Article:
Keats uses the poetic device of apostrophe in this poem. Apostrophe occurs when an inanimate object is addressed as if it is alive. Keats addresses the urn in the first stanza, calling it:
Thou still unravish'd bride of quietness,
Thou foster-child of silence and slow time
He then proceeds to ask it a series of questions, as if it can answer—an example of personification
Keats also employs parallelism
: in the final stanza he again returns to apostrophe, mirroring the first stanza in addressing the urn directly, stating:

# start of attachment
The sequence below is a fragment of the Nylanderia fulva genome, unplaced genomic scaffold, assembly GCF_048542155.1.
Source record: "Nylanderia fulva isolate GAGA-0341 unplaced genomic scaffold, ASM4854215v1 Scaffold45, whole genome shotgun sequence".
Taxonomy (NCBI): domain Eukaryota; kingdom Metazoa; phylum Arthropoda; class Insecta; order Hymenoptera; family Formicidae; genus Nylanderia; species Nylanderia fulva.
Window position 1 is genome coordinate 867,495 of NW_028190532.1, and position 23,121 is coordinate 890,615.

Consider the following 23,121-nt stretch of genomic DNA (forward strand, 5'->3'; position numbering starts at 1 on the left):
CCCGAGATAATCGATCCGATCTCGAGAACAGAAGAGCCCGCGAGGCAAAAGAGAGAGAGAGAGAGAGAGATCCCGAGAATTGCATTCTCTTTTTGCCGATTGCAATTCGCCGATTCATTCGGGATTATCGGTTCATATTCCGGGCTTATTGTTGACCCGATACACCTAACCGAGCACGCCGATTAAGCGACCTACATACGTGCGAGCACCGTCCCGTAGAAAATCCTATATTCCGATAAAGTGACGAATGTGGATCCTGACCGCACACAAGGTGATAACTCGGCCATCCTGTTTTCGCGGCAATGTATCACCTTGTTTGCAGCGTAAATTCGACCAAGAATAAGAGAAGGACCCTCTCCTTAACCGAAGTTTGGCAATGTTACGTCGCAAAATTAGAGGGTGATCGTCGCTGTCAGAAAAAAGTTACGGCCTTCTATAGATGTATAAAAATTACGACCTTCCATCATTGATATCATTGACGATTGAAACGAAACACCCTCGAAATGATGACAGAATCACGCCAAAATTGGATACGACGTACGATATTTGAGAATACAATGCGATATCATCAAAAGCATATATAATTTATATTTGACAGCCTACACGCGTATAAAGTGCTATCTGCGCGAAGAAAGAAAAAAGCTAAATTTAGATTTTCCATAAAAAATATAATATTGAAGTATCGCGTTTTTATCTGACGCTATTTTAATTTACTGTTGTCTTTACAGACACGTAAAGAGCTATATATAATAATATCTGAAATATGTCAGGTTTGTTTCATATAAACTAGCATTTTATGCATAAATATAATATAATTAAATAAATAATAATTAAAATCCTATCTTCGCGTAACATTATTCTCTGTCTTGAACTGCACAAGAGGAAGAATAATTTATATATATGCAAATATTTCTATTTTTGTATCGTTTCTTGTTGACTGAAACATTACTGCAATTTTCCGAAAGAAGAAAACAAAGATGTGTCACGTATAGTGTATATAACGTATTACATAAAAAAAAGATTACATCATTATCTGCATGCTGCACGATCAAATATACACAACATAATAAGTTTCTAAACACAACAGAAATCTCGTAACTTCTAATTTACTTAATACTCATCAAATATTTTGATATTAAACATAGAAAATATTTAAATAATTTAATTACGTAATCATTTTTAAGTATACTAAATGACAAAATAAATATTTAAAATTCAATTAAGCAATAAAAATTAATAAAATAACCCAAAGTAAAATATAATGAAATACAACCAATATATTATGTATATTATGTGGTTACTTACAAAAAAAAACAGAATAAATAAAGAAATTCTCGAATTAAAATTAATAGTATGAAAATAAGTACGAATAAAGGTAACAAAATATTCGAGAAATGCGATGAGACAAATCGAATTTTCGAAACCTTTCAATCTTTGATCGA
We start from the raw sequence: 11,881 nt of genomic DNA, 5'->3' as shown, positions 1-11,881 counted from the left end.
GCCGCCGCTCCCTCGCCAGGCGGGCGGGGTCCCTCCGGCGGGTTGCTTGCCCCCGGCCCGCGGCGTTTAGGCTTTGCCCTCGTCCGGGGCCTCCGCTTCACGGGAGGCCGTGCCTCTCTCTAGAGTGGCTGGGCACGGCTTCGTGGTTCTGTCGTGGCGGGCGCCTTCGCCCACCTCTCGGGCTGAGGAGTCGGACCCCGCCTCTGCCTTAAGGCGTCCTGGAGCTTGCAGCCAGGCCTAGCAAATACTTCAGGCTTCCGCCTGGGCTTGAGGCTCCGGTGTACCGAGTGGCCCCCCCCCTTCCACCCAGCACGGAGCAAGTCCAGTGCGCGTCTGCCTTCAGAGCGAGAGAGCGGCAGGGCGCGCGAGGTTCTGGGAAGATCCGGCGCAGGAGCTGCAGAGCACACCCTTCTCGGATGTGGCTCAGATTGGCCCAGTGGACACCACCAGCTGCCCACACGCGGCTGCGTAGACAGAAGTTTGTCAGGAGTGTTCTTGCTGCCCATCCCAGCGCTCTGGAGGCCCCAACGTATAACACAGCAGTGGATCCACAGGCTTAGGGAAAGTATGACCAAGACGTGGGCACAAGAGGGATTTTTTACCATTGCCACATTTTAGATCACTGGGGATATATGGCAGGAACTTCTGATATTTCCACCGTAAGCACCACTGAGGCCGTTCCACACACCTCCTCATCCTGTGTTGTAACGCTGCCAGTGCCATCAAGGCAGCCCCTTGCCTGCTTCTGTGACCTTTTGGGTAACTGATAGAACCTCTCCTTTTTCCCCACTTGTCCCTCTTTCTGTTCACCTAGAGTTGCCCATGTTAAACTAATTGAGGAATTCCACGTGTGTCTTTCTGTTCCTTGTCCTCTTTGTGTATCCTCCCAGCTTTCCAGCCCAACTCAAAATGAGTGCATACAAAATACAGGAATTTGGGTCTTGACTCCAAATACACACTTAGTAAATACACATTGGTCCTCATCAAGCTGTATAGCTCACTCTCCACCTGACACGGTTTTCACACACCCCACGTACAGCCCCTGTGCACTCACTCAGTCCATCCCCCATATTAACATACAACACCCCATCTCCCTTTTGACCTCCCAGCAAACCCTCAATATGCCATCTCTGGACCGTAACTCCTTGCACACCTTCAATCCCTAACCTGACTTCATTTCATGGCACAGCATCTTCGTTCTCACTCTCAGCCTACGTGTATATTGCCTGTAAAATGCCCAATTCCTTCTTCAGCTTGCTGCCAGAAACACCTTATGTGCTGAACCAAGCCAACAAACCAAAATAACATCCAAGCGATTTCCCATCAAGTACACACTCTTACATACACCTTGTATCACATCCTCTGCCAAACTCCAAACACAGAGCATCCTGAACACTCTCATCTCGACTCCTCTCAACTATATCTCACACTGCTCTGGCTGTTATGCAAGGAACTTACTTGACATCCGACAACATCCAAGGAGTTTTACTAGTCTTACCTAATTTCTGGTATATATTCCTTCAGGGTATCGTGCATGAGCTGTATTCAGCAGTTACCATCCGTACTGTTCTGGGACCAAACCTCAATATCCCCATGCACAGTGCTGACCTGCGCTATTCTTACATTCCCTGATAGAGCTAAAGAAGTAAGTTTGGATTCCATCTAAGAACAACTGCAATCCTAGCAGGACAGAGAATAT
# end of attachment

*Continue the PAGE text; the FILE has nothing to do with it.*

Thou, silent form, dost tease us out of thought
As doth eternity
We get a sense of closure as the urn is depicting speaking back to the narrator, giving him a cryptic answer to his questions from stanza one about what it (the urn) means.
Keats also carefully structures the poem to reflect his rising emotion as he contemplates the urn and becomes more and more identified with it. The rise in emotion crescendos in the middle of the poem, in stanza three, as the speaker repeats the...
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